The more I study social movements and conflict resolution, the more convinced I become that dignity is an essential basic human need;  denied this, a social manifestation will almost always occur.  I wrote about this extensively in Land and Dignity in Paraguay, and have continued to observe the primary role of dignity in the Arab Awakening as well as the Occupy movements that have essentially been demanding economic dignity.  It even seemed to be paramount in the recent protests in Moscow which demanded (at a minimum) an investigation into recent election fraud. 

I increasingly view dignity as a way to understand these dynamic interrelations.  Theorizing dignity, however, does even more than help us understand contentious politics.  It can help us progress towards actionable clarity regarding how to expand free democratic space with respect to women, first peoples, minorities and other groups whose specific historical experiences make contentious politics necessary. 
This all suggests that we need a more developed theory of what dignity is exactly and why it seems to matter so much to the kinds of socio/political/economic conflict that we’re seeing today.

So then, what is the nature of dignity?  Let’s start with what it is not.  I recently spoke at a workshop on Human Dignity and Humiliation Studies, where it was argued that humiliation is dignity’s opposite.  To be humiliated is to be treated as something less than human—dehumanized.  Extending this, dignity must involve or enable somehow rehumanization.  This is especially true when we think about dignity in post-conflict (or during conflict) contexts, where it arguably matters most.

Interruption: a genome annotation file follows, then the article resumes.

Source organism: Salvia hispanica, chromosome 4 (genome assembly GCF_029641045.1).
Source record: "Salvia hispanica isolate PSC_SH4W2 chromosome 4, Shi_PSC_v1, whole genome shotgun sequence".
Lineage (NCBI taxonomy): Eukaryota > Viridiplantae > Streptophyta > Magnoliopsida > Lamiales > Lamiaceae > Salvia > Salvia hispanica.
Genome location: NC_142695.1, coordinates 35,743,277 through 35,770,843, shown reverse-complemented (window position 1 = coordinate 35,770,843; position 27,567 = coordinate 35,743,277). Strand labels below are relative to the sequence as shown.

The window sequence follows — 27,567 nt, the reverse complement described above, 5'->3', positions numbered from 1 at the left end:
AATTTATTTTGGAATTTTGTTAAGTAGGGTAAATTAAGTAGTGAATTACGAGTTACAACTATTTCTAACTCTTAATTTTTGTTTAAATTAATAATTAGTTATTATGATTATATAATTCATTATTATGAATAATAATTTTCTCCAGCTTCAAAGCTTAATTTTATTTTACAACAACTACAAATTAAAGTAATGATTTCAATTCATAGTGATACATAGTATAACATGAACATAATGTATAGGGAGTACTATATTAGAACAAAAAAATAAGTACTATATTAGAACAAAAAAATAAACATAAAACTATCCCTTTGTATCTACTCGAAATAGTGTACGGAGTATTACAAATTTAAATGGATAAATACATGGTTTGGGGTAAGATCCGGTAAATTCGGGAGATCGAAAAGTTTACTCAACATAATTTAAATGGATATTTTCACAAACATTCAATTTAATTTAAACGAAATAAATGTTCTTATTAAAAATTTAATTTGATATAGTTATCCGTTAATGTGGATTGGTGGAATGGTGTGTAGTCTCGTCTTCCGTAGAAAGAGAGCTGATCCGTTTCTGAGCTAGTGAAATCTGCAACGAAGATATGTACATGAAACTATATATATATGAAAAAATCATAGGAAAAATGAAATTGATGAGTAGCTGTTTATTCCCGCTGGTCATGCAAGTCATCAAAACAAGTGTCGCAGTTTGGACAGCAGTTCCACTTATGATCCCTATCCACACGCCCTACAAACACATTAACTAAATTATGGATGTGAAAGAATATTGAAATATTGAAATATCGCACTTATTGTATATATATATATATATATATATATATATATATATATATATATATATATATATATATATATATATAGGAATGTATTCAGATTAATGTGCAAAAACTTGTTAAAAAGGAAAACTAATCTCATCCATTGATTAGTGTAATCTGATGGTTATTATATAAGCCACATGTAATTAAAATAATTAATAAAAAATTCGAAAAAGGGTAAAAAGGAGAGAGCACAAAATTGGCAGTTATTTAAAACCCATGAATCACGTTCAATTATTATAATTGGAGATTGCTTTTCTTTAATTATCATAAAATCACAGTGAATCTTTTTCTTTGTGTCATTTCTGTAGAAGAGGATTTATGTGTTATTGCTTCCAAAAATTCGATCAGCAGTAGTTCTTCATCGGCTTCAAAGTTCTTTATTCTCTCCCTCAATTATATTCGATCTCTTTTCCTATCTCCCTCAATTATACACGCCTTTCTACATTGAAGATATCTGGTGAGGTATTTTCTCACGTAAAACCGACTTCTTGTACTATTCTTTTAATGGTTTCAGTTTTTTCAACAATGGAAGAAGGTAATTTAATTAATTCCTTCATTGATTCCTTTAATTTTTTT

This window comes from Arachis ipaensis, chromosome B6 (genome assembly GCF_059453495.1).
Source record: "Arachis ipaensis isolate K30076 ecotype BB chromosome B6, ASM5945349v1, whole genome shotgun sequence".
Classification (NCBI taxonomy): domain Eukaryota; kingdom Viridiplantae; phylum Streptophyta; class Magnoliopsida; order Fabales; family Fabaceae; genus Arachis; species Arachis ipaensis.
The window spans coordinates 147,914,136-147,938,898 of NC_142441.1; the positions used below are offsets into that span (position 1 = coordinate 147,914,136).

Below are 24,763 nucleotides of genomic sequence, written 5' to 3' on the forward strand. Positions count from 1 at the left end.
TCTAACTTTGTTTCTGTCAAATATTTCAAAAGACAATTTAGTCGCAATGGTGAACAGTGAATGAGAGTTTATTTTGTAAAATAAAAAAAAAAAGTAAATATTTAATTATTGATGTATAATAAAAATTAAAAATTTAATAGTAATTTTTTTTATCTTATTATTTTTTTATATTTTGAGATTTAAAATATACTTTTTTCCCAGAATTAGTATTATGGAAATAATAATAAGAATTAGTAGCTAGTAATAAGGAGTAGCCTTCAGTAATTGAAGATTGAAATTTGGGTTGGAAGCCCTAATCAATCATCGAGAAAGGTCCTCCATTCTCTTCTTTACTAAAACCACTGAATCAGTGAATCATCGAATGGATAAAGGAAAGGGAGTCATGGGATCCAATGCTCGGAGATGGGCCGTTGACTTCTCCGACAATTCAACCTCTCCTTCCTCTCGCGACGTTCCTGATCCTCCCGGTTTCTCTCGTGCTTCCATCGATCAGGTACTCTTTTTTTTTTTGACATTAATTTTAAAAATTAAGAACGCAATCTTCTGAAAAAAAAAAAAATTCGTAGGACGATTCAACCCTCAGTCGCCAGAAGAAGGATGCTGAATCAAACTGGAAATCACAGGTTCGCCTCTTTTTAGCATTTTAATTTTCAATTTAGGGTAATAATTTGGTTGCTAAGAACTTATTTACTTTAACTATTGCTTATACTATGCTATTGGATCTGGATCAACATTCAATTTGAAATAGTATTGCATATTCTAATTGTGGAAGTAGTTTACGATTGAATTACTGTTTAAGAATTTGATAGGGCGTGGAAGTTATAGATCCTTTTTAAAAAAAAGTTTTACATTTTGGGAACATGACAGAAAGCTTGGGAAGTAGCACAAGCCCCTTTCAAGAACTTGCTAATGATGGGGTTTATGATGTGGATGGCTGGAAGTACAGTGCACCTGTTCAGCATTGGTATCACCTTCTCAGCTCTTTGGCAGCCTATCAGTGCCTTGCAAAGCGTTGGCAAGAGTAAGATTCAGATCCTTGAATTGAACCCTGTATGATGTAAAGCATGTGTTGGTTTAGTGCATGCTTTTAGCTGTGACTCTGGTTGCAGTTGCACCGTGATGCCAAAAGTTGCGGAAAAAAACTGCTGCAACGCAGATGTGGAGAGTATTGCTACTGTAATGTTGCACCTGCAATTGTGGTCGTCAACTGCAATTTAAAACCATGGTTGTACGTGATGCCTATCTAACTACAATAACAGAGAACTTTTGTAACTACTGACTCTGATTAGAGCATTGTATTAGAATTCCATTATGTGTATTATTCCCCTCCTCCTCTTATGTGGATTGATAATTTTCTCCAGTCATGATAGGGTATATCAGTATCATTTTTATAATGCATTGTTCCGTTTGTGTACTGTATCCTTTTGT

So, first, dignity is political.  I have observed elsewhere that dignity is related to inherently political ideas such as autonomy and participation.  As Seyla Benhabib recently (2011) wrote, Arendt was one of the first to really theorize dignity as a political concept. This, Benhabib explains, was a response to explanations of anti-Semitism which Arendt viewed as relying too heavily on economics at the expense of the political.  Indeed, the important question to ask is how the political, the economic and the individual (culture, identity) interact in very specific historical contexts.  The political nature of dignity is almost certainly why social movements demanding dignity for certain groups simultaneously demand political (and social) recognition/inclusion as well as autonomy. 

Second, dignity is relational.  While some of us are amazingly, defiantly self-possessed, especially when we think of the socio-political sense of dignity, we know from social identity theory that we define ourselves largely via connection to or in opposition to others.  This is why a sense not just of personal but of social esteem is so important to a theory of dignity. 

Third, dignity is a basic human need.  From the standpoint of basic human needs, then, we know that it cannot be negotiated away.  The only sustainable, just way to resolve a conflict in which one party feels her (their) dignity has been lost is to meet that need.

This leads me to the question of why dignity seems to be such a prominent theme in the social movements, like the Arab Awakening and Occupy, within what some have called the “Spirit of 2011”.  To simplify quite a bit, social movements tend to emerge when there is

1. Shared grievance
2. Shed helplessness.

Part of this occurs because social movement leaders make political claims that resonate.  Other times it is more organic, especially in our decentralized social media era.  What’s key here is that individuals no longer see their struggle as individual and they no longer see themselves as to blame.    This appears to be just what is happening with the Occupy movement worldwide as a response to the global dominance of neoliberalism.  What is it then that people find so dehumanizing about neoliberalism? Quite a meaty subject, this we will have to leave for a future blog.